NEW YORK, Feb 12 (Reuters) - Transportation bonds secured by grants from the U.S. government will suffer this year from uncertainty stemming from unpredictable federal funding and a still-tepid economic recovery, Standard & Poor’s rating services said on Tuesday.
The rating agency, which in September revised to “negative” its outlook on grant anticipation revenue vehicle or GARVEE bonds, also said that the transportation sector ratings are expected to remain largely stable. The sector includes airports, toll roads operators as well as bonds secured by parking systems, grants, and other facilities.
An extension approved in June 2012 of the Federal Aid highway program funding through fiscal 2014 will benefit GARVEE bonds, but “we believe the sector continues to face economic and financial risks associated with the pace of economic growth and with the consequences of the ongoing federal deficit and budget showdowns,” Moody’s said.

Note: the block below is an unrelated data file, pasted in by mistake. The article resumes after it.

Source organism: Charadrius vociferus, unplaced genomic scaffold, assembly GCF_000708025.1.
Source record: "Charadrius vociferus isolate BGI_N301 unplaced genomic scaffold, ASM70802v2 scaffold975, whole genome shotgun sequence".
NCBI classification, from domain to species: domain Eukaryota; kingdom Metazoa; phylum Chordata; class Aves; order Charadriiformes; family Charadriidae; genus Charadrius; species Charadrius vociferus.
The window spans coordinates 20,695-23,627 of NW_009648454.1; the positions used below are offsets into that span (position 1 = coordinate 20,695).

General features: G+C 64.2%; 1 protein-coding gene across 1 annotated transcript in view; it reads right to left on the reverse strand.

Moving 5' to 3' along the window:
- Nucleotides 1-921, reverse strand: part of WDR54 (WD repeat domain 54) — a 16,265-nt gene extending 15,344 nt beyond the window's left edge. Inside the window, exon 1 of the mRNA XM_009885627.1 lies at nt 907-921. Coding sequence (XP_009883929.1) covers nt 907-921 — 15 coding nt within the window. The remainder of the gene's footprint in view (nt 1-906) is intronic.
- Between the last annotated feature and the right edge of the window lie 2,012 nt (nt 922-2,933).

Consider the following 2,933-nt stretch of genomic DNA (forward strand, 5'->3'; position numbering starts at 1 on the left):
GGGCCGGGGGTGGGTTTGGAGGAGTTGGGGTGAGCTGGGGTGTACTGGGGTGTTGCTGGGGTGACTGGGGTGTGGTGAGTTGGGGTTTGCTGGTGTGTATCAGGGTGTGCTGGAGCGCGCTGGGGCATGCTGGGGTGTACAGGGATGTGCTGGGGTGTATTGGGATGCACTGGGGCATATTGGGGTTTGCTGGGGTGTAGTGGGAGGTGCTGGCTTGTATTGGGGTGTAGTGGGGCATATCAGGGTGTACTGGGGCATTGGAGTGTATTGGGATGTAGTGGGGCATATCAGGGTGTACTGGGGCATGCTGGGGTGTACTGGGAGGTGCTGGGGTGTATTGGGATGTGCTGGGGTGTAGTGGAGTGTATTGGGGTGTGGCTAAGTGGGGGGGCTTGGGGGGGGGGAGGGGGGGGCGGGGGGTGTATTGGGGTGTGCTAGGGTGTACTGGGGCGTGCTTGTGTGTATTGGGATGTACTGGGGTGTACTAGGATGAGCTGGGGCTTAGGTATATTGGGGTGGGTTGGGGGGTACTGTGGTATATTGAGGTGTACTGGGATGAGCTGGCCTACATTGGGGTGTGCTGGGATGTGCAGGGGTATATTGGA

“Particularly the $19 billion of appropriations from the general treasury, and not from dedicated fuel taxes, contained in the bill” poses a risk, the rating agency said.
S&P added that another risk posed to the transportation sector in general comes from growing demand for capital needed to finance new infrastructure.
According to a recent report by the American Society of Civil Engineers, the United States needs $2.7 trillion of infrastructure investment by 2020, but the ASCE estimates that only $1.6 trillion will be spent, S&P reported.
“The projected gap is mainly in surface transportation ($846 billion), with airports at $39 billion, and ports and waterways at $16 billion,” the rating agency said.